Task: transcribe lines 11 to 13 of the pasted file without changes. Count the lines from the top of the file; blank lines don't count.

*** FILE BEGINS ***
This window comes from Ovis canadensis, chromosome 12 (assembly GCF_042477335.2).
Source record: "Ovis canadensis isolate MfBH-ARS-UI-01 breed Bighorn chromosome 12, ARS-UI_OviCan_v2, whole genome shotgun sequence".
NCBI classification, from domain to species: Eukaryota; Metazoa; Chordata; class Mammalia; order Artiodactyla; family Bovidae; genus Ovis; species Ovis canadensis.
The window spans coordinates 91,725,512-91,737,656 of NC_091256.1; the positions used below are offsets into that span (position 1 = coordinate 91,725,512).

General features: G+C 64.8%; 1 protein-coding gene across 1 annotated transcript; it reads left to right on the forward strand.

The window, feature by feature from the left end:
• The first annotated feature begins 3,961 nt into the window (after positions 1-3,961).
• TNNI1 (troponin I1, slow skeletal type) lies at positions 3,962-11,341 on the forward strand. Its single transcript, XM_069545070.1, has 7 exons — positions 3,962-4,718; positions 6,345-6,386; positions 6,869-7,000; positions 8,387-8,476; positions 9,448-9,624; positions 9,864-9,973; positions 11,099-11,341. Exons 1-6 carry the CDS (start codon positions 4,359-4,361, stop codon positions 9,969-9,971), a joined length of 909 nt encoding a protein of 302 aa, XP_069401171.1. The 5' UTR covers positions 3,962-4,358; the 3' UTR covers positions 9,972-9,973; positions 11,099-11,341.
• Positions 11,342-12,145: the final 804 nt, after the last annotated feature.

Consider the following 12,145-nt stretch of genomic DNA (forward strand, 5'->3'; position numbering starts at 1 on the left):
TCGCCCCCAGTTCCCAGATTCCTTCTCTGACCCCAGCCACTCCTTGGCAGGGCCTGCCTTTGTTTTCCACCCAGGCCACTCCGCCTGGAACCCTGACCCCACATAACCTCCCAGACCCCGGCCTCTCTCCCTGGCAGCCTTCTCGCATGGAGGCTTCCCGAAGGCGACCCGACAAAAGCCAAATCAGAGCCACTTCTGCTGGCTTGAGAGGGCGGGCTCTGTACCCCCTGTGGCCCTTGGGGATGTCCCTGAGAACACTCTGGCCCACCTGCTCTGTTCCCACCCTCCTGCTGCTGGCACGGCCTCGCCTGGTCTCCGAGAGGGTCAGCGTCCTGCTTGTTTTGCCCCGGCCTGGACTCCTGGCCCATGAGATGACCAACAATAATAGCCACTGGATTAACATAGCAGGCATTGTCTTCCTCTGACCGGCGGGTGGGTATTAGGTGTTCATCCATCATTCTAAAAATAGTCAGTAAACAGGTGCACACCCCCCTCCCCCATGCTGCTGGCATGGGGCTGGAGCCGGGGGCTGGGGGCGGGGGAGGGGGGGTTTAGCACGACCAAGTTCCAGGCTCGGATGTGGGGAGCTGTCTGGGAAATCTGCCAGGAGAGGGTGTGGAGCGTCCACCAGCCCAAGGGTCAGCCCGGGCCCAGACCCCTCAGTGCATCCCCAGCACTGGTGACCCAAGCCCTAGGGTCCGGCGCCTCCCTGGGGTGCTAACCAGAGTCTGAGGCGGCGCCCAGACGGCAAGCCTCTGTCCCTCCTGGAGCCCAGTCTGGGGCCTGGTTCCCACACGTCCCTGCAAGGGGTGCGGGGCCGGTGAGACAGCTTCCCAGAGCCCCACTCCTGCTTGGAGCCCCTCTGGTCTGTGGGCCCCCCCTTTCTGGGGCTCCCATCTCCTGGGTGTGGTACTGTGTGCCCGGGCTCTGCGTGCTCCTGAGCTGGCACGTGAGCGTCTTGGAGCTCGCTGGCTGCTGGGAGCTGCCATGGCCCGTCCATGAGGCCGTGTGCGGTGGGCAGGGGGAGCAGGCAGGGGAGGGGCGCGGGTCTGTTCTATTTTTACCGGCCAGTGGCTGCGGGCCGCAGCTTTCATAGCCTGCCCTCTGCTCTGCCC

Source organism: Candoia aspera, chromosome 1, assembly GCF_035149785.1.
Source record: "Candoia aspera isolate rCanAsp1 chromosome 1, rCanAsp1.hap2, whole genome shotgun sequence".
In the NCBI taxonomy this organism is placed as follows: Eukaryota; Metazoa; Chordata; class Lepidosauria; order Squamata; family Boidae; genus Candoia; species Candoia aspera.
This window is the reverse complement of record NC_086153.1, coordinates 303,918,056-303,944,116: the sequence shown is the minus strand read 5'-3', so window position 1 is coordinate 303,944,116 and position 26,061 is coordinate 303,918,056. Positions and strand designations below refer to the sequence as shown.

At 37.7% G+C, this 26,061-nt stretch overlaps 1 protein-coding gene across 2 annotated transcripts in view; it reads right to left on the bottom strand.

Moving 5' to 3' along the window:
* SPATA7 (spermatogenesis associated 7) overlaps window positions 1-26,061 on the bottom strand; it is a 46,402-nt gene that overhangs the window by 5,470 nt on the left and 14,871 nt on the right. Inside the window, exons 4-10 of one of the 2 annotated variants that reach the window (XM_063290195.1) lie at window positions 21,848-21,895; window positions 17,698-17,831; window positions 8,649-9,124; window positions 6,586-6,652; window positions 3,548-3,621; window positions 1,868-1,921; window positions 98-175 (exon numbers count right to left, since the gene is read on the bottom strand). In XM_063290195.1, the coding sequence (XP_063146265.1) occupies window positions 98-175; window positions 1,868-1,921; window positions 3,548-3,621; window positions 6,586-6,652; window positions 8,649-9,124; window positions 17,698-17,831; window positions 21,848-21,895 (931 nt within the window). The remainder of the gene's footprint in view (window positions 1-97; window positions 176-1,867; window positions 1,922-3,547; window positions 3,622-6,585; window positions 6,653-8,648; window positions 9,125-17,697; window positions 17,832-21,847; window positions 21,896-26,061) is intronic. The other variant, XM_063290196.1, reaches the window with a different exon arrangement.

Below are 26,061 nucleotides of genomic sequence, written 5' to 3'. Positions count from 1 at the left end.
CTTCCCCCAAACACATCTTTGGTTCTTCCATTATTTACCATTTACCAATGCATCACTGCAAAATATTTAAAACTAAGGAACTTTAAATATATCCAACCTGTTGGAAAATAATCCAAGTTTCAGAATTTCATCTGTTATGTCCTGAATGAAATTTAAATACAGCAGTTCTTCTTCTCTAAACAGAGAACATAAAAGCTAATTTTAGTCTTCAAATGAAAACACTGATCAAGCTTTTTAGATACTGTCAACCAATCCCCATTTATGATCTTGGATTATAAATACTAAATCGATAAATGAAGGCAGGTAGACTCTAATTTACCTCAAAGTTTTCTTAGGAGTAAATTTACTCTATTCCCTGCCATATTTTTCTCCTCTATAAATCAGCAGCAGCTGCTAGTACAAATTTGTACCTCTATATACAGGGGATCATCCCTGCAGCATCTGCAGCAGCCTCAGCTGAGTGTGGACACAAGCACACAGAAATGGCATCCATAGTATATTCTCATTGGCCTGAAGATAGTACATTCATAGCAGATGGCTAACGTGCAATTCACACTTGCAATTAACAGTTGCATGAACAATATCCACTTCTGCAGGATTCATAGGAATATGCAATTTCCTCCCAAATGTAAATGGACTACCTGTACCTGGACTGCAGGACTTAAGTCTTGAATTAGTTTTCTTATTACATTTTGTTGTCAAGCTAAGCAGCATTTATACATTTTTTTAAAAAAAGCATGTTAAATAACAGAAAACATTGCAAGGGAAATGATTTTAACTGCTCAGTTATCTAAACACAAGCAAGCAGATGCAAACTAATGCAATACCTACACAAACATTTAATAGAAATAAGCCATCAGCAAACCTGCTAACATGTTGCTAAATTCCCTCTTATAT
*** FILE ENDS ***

TCGCCCCCAGTTCCCAGATTCCTTCTCTGACCCCAGCCACTCCTTGGCAGGGCCTGCCTTTGTTTTCCACCCAGGCCACTCCGCCTGGAACCCTGACCCCACATAACCTCCCAGACCCCGGCCTCTCTCCCTGGCAGCCTTCTCGCATGGAGGCTTCCCGAAGGCGACCCGACAAAAGCCAAATCAGAGCCACTTCTGCTGGCTTGAGAGGGCGGGCTCTGTACCCCCTGTGGCCCTTGGGGATGTCCCTGAGAACACTCTGGCCCACCTGCTCTGTTCCCACCCTCCTGCTGCTGGCACGGCCTCGCCTGGTCTCCGAGAGGGTCAGCGTCCTGCTTGTTTTGCCCCGGCCTGGACTCCTGGCCCATGAGATGACCAACAATAATAGCCACTGGATTAACATAGCAGGCATTGTCTTCCTCTGACCGGCGGGTGGGTATTAGGTGTTCATCCATCATTCTAAAAATAGTCAGTAAACAGGTGCACACCCCCCTCCCCCATGCTGCTGGCATGGGGCTGGAGCCGGGGGCTGGGGGCGGGGGAGGGGGGGTTTAGCACGACCAAGTTCCAGGCTCGGATGTGGGGAGCTGTCTGGGAAATCTGCCAGGAGAGGGTGTGGAGCGTCCACCAGCCCAAGGGTCAGCCCGGGCCCAGACCCCTCAGTGCATCCCCAGCACTGGTGACCCAAGCCCTAGGGTCCGGCGCCTCCCTGGGGTGCTAACCAGAGTCTGAGGCGGCGCCCAGACGGCAAGCCTCTGTCCCTCCTGGAGCCCAGTCTGGGGCCTGGTTCCCACACGTCCCTGCAAGGGGTGCGGGGCCGGTGAGACAGCTTCCCAGAGCCCCACTCCTGCTTGGAGCCCCTCTGGTCTGTGGGCCCCCCCTTTCTGGGGCTCCCATCTCCTGGGTGTGGTACTGTGTGCCCGGGCTCTGCGTGCTCCTGAGCTGGCACGTGAGCGTCTTGGAGCTCGCTGGCTGCTGGGAGCTGCCATGGCCCGTCCATGAGGCCGTGTGCGGTGGGCAGGGGGAGCAGGCAGGGGAGGGGCGCGGGTCTGTTCTATTTTTACCGGCCAGTGGCTGCGGGCCGCAGCTTTCATAGCCTGCCCTCTGCTCTGCCC

Source organism: Candoia aspera, chromosome 1, assembly GCF_035149785.1.
Source record: "Candoia aspera isolate rCanAsp1 chromosome 1, rCanAsp1.hap2, whole genome shotgun sequence".